The new anthology drama American Crime, from John Ridley (12 Years A Slave), debuted Thursday on ABC with the lofty intent to fictionalize — and perhaps humanize — the news. It plunges us into the lives of people whose still, drawn faces dominate our TV screens in times of personal tragedy, but whose daily lives we never see, and whose perspective we rarely share.
American Crime operates in the same vein as Broadchurch (and its U.S. copy, Gracepoint) and The Killing peering into the lives of murder victims and their families and fleshing out a criminal mystery with the human stories of those left behind. But it diverges from its contemporaries in one specific way: in American Crime, the human stories that are usually peripheral are primary. Police and detectives are mostly faceless. This is not show about solving crime, per se, but about the people who suffer when crimes are committed, and when prejudice upstages justice.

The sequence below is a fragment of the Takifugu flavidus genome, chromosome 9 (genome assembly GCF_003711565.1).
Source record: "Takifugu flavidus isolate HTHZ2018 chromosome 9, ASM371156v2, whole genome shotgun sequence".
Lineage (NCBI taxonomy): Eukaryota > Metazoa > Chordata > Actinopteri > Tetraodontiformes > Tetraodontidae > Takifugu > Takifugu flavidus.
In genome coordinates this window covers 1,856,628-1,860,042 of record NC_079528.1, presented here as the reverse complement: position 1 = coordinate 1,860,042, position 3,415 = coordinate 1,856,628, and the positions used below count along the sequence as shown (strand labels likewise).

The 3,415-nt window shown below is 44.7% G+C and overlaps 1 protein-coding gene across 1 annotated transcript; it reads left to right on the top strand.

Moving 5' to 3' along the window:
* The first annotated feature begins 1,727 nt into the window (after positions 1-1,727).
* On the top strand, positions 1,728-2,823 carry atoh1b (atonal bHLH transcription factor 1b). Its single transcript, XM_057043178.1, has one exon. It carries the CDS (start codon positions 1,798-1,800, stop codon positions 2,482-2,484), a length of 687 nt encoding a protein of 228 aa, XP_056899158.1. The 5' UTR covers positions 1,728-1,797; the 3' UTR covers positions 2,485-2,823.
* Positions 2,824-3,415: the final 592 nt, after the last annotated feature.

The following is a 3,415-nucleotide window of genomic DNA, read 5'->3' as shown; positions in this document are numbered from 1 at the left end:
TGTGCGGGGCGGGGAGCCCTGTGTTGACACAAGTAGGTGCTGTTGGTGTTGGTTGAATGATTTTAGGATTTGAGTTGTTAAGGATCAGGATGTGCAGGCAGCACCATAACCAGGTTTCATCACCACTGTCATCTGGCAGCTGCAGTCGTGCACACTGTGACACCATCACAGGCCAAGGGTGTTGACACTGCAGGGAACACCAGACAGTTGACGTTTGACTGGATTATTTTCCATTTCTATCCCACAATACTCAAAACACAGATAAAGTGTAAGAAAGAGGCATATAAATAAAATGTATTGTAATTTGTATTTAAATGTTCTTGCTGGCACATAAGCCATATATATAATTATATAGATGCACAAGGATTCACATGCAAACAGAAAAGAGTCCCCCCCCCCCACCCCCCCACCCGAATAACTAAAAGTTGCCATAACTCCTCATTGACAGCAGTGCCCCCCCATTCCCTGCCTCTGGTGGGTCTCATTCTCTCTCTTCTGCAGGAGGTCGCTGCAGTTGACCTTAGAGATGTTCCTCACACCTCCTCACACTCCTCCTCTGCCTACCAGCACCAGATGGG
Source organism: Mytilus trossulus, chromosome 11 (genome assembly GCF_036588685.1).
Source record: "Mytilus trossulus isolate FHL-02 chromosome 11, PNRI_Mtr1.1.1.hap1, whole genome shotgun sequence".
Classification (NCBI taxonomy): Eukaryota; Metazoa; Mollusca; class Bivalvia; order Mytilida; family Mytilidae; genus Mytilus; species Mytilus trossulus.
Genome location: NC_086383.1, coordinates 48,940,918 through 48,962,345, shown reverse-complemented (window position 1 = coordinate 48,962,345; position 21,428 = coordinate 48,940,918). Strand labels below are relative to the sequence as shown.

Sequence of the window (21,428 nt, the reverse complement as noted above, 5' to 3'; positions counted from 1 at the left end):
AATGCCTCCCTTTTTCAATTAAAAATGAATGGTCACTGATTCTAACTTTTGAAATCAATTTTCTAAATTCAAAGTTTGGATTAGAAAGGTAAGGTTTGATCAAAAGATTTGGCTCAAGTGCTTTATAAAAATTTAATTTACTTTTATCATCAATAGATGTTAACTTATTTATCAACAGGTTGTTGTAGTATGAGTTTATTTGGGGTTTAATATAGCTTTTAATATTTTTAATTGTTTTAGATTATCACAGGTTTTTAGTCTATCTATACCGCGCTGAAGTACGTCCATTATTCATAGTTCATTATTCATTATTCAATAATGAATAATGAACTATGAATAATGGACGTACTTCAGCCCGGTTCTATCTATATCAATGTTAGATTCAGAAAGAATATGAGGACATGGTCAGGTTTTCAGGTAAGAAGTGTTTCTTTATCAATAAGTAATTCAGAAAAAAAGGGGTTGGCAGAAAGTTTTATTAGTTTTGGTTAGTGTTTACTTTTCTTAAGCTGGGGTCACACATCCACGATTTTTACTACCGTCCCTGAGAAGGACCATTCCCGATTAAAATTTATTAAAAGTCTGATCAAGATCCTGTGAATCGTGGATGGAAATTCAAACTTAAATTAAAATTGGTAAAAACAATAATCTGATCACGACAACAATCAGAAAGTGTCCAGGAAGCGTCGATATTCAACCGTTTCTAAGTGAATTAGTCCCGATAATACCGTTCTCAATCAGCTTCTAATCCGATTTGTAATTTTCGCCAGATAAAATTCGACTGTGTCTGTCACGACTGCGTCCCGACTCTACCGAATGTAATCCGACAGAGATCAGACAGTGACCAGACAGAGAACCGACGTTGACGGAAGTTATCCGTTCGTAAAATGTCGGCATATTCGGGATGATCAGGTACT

In the pilot, four storylines are established and quickly converge. A white war veteran, Matt Skokie, has been murdered. His divorced parents, Russ (Timothy Hutton) and Barb (Felicity Huffman) travel to Modesto, CA, to claim his body and help inform the investigation, coming together as a family after a long estrangement. Tony Gutierrez (Johnny Ortiz), the young son of a mechanic (Benito Martinez), is caught driving an unregistered car through town — a car spotted near the site of Matt’s murder. The teenaged Tony is not a murderer; he has been renting the car out to an intimidating gang member Hector Tonz (Richard Cabral). But Hector has no real power, either — he is a thief, operating at the bottom of the gang, trading stolen scraps for money and marijuana. An interracial couple, both meth heads, Aubry (Caitlin Gerard) and Carter (Elivis Nolasco) are also desperate to satisfy their addiction, and the drug world is small. In a bad deal, they anger Hector’s gang. When Hector is taken down by a police gunshot to the leg, and taken into custody for Matt’s murder, he in turn implicates Carter, who is also arrested.